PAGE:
Walgreens To Sell Health Insurance?

Walgreens is apparently planning to sell health insurance with different price points and coverage levels through a private insurance exchange this fall. Should existing, well-established insurers be concerned? 

The pharmacy giant Walgreens already is a leader in healthcare services–operating in-store clinics, offering immunizations and counseling for chronic conditions, and providing prescription drug and medical plans–so some experts say selling insurance is a logical next step for the ubiquitous drugstore chain. 

If the reports are true, Walgreens will allow consumers to shop for various insurance products online, through call centers, or in-store. Some will be branded by national insurers, and others will be “private-label” insurance products sold through Walgreens’ own insurance exchange.

And that’s not all. Industry watchers are predicting other companies, even those not associated with health insurance, are eager to jump into the soon-to-be lucrative health insurance exchanges. Retailers, financial services providers, and large payroll processers all might become the new kids on the insurance block, hoping to buy up some premium land in town. Come 2012, consumers purchasing individual insurance may turn to private exchanges for policies that are more affordable than what’s available directly through insurance companies. Plus, private exchanges will be competing with state-run public exchanges by, for example, bundling life insurance, along with their health insurance products.

But I wonder whether customers will be open to buying health insurance from a retail store. Will they trust the retailers’ ability to provide competitive prices and products, as well as quality customer service? Or will they be skeptical of new entrants in the insurance industry, reluctant to purchase a product from a company that isn’t operating in its principle area of business?

The one thing I know, at this juncture, is that insurers shouldn’t dismiss Walgreens as just a fringe competitor if it does enter the insurance market. Walgreens has proven itself adept at succeeding in the changing healthcare business, stepping up to challenges throughout the years. Company revenue and operating income have grown over the past four years. It has increased its share of prescriptions and developed new revenue streams. And it has become the in-house supplier of healthcare services for hundreds of large companies while also partnering with major health insurers to counsel their members.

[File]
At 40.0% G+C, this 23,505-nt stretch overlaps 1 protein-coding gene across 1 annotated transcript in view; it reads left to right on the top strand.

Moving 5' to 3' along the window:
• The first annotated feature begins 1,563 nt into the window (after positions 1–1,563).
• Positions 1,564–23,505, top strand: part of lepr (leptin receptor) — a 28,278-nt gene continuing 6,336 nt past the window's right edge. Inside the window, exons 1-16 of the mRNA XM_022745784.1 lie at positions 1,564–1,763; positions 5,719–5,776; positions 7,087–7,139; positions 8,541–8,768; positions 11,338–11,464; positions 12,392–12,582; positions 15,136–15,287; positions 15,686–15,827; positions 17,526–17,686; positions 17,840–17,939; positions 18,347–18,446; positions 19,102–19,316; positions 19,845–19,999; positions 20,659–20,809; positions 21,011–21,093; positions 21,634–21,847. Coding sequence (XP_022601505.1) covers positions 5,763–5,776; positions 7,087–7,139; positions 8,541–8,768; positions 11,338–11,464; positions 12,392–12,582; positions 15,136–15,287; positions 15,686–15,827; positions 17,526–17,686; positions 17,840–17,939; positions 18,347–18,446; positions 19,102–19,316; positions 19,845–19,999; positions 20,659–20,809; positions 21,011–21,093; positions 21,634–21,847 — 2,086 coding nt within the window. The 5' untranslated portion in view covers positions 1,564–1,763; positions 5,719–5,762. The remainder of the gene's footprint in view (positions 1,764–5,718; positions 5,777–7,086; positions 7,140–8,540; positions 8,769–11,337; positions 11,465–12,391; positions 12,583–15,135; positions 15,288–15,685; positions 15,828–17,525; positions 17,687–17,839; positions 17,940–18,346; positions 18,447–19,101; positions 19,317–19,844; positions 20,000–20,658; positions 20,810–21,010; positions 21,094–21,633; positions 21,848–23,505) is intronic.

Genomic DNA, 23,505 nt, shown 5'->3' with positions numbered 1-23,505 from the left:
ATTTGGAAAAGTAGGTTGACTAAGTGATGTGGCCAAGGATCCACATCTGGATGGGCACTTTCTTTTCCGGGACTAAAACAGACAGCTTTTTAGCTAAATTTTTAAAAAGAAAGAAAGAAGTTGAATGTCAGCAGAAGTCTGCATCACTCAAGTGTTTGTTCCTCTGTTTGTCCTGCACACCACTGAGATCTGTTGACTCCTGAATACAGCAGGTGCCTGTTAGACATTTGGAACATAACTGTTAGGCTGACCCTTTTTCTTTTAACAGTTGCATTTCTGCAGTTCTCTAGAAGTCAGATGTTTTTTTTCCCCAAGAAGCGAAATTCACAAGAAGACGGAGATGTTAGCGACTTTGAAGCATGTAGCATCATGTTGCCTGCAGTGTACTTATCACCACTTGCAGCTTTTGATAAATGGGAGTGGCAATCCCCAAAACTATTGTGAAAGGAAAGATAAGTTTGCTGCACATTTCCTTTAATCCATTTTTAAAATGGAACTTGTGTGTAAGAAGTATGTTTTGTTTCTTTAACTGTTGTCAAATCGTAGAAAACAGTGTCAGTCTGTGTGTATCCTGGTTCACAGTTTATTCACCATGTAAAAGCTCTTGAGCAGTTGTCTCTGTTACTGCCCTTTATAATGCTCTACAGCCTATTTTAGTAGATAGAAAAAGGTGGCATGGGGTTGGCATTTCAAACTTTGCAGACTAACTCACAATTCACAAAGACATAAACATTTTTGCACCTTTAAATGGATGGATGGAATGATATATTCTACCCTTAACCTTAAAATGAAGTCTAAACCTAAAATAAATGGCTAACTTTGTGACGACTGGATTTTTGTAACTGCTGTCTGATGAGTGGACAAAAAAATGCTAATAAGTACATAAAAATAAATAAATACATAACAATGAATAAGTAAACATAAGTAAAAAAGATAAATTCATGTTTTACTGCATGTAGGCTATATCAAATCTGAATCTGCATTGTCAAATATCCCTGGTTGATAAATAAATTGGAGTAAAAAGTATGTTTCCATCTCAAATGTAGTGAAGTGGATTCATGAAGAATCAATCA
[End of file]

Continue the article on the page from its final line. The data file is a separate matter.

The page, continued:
Although we won’t know how a company such as Walgreens will affect the core health insurance business, it seems at least that this could serve as a lesson. Big health insurers better not sit on their laurels, assuming they’re the only sheriffs in town. They should be casing the streets, watching for any upstarts to ensure they protect their town from any unwanted competition. – Dina

Read more: Walgreens: Is there a new insurer in town? – FierceHealthPayer http://www.fiercehealthpayer.com/story/walgreens-there-new-insurer-town/2011-08-11#ixzz1kIfWp8c6
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Editor’s Note: 

With 2014 rapidly approaching, the health care delivery system we know today will undergo significant changes. Imagine Walgreens selling health insurance through state insurance exchanges packaging the benefits with on-site medical clinics at each of their locations, and of course their pharmacy. Then Walgreens enters into agreements with carefully selected specialty clinics, some owned by hospitals and others not. Both Walgreens and these independent contractors enter into business with each other, directing patients to selected hospitals or hospital systems. To be competitive within the exchanges, costs must be held to a minimum while profit margins carefully placed within certain parameters. Of course, ancillary sales realized with increased store traffic, and the sale of life insurance, annuities, and other lines of insurance will enhance profit margins which are not subject to mininum loss ratio requirements. This is free enterprise adapting to government interference in health care in this country.
 
Walgreens, and others who seize opportunities that ObamaCare inadvertently brings to innovative entrepreneurs, will become the gateway to entry into the American health care system – they will become the PCP Czars of health care. Capitated PCP contracts will evade health insurance requirements such as minimum loss ratio requirements and will operate out of the long reach of bureaucrats in Washington (until the politicols wise up).
 
In a previous post on www.riskmanagers.us Walmart is seeking proposals to set up PCP clinics nationwide. Walmart, Walgreens, and other national retailers are sensing business opportunities as ObamaCare unfolds.
 
Some say ObamaCare is a good thing – it certainly has created new opportunities for free marketers.
 
Note: This is my opinion only and is subject to change on a daily basis.
 

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